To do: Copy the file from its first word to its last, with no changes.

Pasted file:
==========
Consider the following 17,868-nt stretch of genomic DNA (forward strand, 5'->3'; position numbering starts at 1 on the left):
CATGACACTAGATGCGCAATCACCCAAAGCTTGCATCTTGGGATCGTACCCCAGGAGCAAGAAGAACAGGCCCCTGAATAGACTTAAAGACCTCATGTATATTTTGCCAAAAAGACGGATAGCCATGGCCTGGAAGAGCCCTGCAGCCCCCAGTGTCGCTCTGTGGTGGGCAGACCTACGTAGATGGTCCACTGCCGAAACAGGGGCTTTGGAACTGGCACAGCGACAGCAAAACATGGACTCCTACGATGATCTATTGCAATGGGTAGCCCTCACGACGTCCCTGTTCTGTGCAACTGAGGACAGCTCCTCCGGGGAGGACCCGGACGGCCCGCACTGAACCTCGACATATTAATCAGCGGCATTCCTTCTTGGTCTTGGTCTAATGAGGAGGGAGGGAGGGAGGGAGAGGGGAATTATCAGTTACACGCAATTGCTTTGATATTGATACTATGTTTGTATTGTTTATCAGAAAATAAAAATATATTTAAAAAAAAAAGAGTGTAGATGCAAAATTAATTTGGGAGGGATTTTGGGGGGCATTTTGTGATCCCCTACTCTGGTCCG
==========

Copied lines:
Consider the following 17,868-nt stretch of genomic DNA (forward strand, 5'->3'; position numbering starts at 1 on the left):
CATGACACTAGATGCGCAATCACCCAAAGCTTGCATCTTGGGATCGTACCCCAGGAGCAAGAAGAACAGGCCCCTGAATAGACTTAAAGACCTCATGTATATTTTGCCAAAAAGACGGATAGCCATGGCCTGGAAGAGCCCTGCAGCCCCCAGTGTCGCTCTGTGGTGGGCAGACCTACGTAGATGGTCCACTGCCGAAACAGGGGCTTTGGAACTGGCACAGCGACAGCAAAACATGGACTCCTACGATGATCTATTGCAATGGGTAGCCCTCACGACGTCCCTGTTCTGTGCAACTGAGGACAGCTCCTCCGGGGAGGACCCGGACGGCCCGCACTGAACCTCGACATATTAATCAGCGGCATTCCTTCTTGGTCTTGGTCTAATGAGGAGGGAGGGAGGGAGGGAGAGGGGAATTATCAGTTACACGCAATTGCTTTGATATTGATACTATGTTTGTATTGTTTATCAGAAAATAAAAATATATTTAAAAAAAAAAGAGTGTAGATGCAAAATTAATTTGGGAGGGATTTTGGGGGGCATTTTGTGATCCCCTACTCTGGTCCG